The mortgage issue highlighted by Freeman is real, though. Grace’s mortgage rate was previously 1.5 per cent; it will leap to more like 5 per cent when they remortgage, costing hundreds of pounds more a month. Meanwhile, childcare alone costs them £1,500 a month: “Everything’s so expensive.”

If you’ve had to have a reasonably tight belt for a while, the temptation is to enjoy being able to relax for a little bit. Lifestyle creep is real

While Ophie, 35, from Kent, earns significantly less than Grace, she has far fewer major outgoings. She works three jobs – as an artist, bartender and shop assistant – that add up to more than a full-time job. Renting a flat with her husband, who is employed full-time, Ophie is free from the costs of being a homeowner; doesn’t own a car; and doesn’t have children. Still, she says, she currently has just £130 in savings.

“At one point, that would have terrified me,” she tells me. “The thought of not having an escape route… Now, I’m just numb to it.”

Having never been out of work since leaving education, Ophie has nevertheless always found it a challenge to put money aside. “The cost-of-living crisis hasn’t helped as a follow-up to Covid,” she says. “But also my entrance into the working world was during the financial crisis. It’s always been a struggle.”

Ophie has accepted that, if a big unexpected bill comes their way, she and her husband will simply “make it work”. Most recently, their beloved dog needed an operation that pet insurance wouldn’t cover. The £900 cost of the procedure went straight on credit, to be paid back in monthly instalments. “I’m quite nonchalant about it these days,” she says of borrowing. “I’ve sadly gotten used to it.”

George Freeman said he quit his ministerial role because he could not afford his mortgage on the salary
George Freeman said he quit his ministerial role because he could not afford his mortgage on the salary (PA Archive)

Assistant headteacher Clare* from East London, who currently earns £46,000 a year, reports a similar struggle. The mother of three has a personal and a joint bank account – both are currently overdrawn. “I had some savings before I met my husband,” she says. “I was always good with money. But we bought our first house and did it up, and then had two kids, before moving to a bigger house which we also renovated. In terms of moving up the pay scale at work, our SLT (senior leadership team) took a pay freeze to help the school’s finances about four years ago.”

She says it’s “scary” to find herself in this financial position aged 40, but tries to look on the bright side: “I live in a lovely house and we can afford to pay the bills so we are very lucky.”

So how did we get into a position where so many of us have no monetary safety net?

Education is one area in which the UK has been historically weak. Two-thirds of young adults who experienced financial difficulties believe better financial education could have helped them, research conducted by think tank the Centre for Social Justice revealed. Although financial education was officially added to the curriculum for secondary schools run by local authorities in 2014, it was largely incorporated into non-core subjects such as PSHE, with the FT’s Financial Literacy and Inclusion Campaign (Flic) finding that pressure on teachers and lack of time impacted on the delivery of provision. Meanwhile, it still isn’t even compulsory for free schools and academies.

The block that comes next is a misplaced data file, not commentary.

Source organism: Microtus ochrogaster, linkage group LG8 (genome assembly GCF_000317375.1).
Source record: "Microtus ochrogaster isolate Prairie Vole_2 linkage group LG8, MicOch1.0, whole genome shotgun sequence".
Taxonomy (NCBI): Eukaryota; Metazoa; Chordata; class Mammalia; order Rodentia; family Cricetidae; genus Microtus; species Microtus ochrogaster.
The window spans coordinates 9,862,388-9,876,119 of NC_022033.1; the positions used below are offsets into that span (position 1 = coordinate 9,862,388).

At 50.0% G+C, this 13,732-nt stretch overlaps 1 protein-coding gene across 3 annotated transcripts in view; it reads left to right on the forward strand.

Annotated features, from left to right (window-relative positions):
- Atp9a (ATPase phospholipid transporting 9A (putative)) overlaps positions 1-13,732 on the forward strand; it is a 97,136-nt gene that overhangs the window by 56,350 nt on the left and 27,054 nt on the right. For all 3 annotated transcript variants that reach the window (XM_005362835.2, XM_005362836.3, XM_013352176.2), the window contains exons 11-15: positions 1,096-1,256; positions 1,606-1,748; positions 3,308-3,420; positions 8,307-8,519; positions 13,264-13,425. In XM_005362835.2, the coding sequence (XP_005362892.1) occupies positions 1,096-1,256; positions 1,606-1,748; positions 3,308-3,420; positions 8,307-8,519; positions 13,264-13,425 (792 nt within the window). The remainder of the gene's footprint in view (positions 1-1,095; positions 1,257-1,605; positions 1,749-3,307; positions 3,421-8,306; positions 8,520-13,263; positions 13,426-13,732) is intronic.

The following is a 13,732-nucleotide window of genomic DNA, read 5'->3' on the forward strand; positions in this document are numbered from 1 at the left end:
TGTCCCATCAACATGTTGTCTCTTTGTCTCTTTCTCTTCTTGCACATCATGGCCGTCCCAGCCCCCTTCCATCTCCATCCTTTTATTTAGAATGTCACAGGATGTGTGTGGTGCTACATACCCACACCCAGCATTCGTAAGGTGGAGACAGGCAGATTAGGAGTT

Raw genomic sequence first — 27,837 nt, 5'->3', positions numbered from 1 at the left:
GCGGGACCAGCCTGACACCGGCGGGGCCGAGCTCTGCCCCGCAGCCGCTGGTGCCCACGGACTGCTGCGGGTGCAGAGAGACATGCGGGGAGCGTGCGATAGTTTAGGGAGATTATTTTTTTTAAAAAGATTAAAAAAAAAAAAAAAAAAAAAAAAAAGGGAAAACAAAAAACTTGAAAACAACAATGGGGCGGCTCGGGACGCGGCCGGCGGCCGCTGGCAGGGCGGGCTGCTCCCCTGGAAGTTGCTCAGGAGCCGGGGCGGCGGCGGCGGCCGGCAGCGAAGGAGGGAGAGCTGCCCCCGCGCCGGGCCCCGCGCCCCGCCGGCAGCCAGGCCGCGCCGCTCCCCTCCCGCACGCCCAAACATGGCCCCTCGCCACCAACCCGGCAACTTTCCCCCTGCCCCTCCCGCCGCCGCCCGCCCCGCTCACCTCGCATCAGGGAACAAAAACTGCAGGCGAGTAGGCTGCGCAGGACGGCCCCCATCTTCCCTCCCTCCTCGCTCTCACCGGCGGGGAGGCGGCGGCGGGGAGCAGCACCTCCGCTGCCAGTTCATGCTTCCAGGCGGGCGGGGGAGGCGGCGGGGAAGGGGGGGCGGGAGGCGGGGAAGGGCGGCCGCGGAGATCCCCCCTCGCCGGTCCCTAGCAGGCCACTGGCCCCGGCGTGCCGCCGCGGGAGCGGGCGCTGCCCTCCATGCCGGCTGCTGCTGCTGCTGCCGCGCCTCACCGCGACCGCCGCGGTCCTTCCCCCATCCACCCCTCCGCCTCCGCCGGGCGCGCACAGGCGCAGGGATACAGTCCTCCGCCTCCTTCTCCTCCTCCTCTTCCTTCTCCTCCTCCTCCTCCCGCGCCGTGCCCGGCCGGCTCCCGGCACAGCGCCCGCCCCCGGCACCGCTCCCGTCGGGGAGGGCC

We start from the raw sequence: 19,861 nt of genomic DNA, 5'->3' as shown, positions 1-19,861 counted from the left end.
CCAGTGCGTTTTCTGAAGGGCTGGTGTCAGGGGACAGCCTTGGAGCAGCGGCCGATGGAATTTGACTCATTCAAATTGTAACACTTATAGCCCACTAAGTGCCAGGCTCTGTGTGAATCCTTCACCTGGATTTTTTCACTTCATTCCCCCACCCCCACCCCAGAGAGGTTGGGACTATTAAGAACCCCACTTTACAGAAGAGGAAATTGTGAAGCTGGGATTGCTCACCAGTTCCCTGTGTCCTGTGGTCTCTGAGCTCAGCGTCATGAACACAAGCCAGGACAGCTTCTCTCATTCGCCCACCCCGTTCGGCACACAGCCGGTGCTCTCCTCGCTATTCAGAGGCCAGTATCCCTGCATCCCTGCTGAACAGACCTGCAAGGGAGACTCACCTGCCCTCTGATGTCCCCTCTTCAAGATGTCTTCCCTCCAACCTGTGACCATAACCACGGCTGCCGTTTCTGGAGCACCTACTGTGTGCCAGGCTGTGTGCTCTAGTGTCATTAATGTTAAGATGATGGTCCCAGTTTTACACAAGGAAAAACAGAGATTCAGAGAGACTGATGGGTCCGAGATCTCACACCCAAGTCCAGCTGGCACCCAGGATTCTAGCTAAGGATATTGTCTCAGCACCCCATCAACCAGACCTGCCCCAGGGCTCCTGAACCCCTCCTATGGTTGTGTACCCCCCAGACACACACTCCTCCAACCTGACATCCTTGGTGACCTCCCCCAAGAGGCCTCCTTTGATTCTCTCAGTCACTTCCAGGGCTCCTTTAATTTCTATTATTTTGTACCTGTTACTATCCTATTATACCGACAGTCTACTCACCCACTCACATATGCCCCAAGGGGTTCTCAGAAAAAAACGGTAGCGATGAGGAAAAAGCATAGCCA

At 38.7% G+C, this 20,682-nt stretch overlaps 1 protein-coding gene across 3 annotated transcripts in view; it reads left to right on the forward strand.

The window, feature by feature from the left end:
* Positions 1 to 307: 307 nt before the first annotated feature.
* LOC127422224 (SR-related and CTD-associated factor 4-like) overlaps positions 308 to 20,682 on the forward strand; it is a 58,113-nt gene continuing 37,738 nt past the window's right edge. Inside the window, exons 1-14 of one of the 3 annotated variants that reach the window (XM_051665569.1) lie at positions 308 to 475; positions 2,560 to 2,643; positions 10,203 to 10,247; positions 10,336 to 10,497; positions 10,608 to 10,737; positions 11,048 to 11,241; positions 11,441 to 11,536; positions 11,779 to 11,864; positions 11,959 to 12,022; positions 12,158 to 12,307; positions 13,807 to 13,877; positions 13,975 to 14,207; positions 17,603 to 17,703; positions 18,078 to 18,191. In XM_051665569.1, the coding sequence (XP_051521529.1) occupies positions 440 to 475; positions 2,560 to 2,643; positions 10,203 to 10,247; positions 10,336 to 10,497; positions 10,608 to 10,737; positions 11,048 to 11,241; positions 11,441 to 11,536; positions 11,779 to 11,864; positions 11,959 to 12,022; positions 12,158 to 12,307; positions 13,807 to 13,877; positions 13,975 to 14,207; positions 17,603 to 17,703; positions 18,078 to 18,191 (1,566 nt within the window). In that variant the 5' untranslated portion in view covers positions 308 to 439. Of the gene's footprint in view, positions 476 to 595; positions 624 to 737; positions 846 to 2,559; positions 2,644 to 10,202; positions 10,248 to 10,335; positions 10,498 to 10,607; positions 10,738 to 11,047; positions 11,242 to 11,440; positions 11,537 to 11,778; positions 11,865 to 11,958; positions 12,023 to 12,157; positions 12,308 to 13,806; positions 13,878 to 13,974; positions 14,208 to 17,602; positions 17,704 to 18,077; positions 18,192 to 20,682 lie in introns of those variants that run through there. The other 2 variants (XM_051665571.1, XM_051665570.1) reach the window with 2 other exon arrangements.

And getting in there early does make a difference. A 2022 survey by the Money and Pensions Service (MaPS) found that children who received a meaningful financial education were more likely to save money more regularly, feel more confident about managing their money, and demonstrate positive day-to-day money management skills.

At one point, that would have terrified me, the thought of not having an escape route… Now, I’m just numb to it

There is at least some indication that things might be changing on this front; in November 2023 it was announced that the UK’s failures when it comes to teaching financial education would be investigated by MPs in a formal review. The UK Strategy for Financial Wellbeing has set a goal of two million more children and young people receiving a meaningful financial education by 2030.

The answer proposed by the Resolution Foundation, the think tank behind the original savings research, is to build upon the existing auto-enrolment pension scheme. It has suggested upping the contributions from 8 to 12 per cent – with employers and employees putting in 6 per cent each – and ringfencing 2 per cent of the total money into an easy-access “sidecar savings” scheme of up to £1,000, which people can dip into pre-retirement when they’re in need.

As for Grace, although she’s recently been thinking more about saving, there remains little incentive to do so. “There’s nothing to encourage us to save, really,” she says. “The government doesn’t want you to save – they want you to spend so that it benefits the economy. So really, by going out to dinner, I’m helping us all!”

*Names have been changed